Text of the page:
What to know about Twitter's fact-checking labels

The feature was used to fact-check one of President Donald Trump's tweets.

Twitter's new fact-checking label has been thrust into the spotlight after it was used to mark one of President Donald Trump's tweets as potentially misleading.

Here's what to know about how the new labels from the social media giant work to identify false claims.

A Twitter spokesperson told ABC News that Trump's two tweets from Tuesday "contain potentially misleading information about voting processes and have been labeled to provide additional context around mail-in ballots."

 

"This decision is in line with the approach we shared earlier this month," the spokesperson added, linking to a blog post by Twitter's Yoel Roth, head of site integrity, and Nick Pickles, director of Global Public Policy Strategy and Development, from when the feature was announced on May 11.

While Trump's tweets aren't in violation of Twitter's rules, as they don't directly try to dissuade people from voting, they do contain misleading information about the voting process, specifically mail-in ballots, according to Twitter.

The fact-checking labels were rolled out earlier this month as a way to combat misinformation related to COVID-19, Roth and Pickles wrote. Initially, the labels were mostly used to link back to medical authorities' information about the virus when people posted false claims or misleading information.

The labels appear below a tweet and link to a page curated by Twitter staff or "external trusted sources" with more information about the claims made in a tweet.

For Trump's tweet, with unsubstantiated claims about mail-in ballots being fraudulent, the label took Twitter users to a page with links to media reports and bulleted points such as "fact-checkers say there is no evidence that mail-in ballots are linked to voter fraud."

Initially, Twitter rolled out the feature with three categories of labels. They included "Misleading information" (things that haven't been confirmed to be false or misleading by experts), "Disputed claims" (statements where the truth or credibility is contested or unknown) and "Unverified claims" (information that is unconfirmed at the time it is shared).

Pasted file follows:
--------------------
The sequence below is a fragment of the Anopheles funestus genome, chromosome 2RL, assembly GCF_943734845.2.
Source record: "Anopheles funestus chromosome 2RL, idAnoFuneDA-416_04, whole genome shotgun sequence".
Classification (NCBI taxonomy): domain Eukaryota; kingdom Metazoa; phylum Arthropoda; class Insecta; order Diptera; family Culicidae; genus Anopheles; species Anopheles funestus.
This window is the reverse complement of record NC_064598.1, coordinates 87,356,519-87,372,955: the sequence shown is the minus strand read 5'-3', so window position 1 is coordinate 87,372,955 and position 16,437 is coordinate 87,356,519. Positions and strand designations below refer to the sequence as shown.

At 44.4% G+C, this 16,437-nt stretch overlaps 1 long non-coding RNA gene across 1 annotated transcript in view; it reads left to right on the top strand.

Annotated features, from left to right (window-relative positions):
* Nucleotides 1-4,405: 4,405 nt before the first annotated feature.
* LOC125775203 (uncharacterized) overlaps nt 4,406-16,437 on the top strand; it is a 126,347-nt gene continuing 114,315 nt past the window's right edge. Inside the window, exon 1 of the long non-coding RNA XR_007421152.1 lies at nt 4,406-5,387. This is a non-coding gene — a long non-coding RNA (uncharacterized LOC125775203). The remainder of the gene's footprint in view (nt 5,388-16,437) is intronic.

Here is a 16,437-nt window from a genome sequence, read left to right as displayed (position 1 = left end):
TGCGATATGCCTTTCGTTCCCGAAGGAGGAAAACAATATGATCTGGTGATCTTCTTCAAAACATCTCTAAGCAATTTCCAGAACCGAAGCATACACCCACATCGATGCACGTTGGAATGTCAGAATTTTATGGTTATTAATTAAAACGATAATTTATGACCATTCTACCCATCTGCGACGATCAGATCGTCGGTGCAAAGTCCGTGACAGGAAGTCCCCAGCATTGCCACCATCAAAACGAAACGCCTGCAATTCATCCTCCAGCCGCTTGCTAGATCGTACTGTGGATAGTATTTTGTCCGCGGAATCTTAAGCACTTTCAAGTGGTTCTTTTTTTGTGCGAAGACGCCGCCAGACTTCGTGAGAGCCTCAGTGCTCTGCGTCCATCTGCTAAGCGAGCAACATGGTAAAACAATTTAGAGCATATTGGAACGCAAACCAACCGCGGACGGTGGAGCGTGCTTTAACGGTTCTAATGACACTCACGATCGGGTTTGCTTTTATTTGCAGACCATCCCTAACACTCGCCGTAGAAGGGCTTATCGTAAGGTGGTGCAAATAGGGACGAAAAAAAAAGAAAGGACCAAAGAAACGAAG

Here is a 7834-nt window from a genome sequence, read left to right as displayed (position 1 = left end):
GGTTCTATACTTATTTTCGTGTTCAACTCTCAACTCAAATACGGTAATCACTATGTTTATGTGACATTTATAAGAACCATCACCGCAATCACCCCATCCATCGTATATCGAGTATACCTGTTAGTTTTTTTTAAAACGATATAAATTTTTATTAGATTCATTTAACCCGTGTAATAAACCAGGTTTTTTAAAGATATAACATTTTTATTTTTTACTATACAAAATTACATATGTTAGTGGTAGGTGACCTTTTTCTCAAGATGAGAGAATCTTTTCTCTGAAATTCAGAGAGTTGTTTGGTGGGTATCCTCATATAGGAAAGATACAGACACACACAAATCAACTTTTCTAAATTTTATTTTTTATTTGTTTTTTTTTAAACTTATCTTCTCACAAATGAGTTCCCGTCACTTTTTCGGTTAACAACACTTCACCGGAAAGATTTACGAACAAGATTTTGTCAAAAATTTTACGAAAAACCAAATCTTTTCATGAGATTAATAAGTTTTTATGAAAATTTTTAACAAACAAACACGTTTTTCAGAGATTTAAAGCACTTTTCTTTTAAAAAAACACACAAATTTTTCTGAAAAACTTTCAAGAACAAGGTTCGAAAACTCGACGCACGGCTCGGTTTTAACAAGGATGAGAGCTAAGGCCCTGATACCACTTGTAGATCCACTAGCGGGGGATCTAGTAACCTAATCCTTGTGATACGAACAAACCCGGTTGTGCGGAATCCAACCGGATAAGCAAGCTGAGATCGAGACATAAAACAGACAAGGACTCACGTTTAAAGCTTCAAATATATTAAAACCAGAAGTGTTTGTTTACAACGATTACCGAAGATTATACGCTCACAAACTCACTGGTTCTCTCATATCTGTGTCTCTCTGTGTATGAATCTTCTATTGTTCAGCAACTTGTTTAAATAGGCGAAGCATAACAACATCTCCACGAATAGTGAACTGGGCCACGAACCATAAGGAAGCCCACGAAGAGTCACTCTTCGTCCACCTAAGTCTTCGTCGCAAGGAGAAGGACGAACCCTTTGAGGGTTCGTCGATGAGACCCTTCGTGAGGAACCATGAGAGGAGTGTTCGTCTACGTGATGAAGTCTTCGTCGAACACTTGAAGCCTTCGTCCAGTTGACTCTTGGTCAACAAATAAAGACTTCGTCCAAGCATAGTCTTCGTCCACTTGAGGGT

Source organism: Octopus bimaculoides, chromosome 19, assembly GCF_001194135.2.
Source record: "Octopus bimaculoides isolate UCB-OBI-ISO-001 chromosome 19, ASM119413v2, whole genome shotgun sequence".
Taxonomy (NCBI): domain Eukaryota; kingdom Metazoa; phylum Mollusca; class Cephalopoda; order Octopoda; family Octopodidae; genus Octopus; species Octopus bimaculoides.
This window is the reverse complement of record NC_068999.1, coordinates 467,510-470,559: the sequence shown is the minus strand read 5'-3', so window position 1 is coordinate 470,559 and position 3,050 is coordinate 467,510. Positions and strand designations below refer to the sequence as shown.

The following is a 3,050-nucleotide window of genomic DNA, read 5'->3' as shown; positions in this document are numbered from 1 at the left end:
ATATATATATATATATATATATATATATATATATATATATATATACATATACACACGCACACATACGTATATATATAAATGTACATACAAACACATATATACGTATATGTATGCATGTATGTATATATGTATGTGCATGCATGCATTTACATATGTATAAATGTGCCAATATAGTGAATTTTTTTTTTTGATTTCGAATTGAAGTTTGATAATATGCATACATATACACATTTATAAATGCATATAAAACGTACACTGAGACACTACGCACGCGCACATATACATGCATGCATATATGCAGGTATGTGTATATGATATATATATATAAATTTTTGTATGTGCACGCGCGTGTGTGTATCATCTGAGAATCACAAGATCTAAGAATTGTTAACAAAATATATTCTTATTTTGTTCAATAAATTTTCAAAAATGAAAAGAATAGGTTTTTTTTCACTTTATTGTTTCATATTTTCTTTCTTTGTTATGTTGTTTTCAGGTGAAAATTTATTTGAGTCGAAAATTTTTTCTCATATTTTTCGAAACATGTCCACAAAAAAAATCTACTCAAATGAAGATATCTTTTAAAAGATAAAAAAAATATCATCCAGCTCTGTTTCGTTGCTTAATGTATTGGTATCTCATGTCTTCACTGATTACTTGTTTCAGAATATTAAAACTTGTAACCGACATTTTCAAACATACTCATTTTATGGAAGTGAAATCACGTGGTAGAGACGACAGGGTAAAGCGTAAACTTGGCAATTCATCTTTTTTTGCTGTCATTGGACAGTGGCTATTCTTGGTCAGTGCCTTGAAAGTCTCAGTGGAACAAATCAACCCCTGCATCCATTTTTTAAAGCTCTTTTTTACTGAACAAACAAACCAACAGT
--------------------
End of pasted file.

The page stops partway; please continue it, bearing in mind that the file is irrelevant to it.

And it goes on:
"Moving forward, we may use these labels and warning messages to provide additional explanations or clarifications in situations where the risks of harm associated with a Tweet are less severe but where people may still be confused or misled by the content," Roth and Pickles said. "This will make it easier to find facts and make informed decisions about what people see on Twitter."

Tuesday's labeling of Trump's tweets on mail-in ballots marked the first time the fact-checking labels have been used on the president's tweets.

The president did not take it well, and on Wednesday threatened that Republicans will try to "close" down social media platforms that "silence conservative voices."

Roth and Pickles said they identify tweets using "internal systems" that aim to ensure the platform is not amplifying the tweets with these labels and detecting highly visible content quickly. The company also said it is relying on "trusted partners to identify content that is likely to result in offline harm" though it did not specify who the partners were or how they fact-checked tweets.

The move comes at a time when social media giants have faced growing criticism for their role in the spread of misinformation online.

"Serving the public conversation remains our overarching mission," Roth and Pickles wrote, "and we’ll keep working to build tools and offer context so that people can find credible and authentic information on Twitter."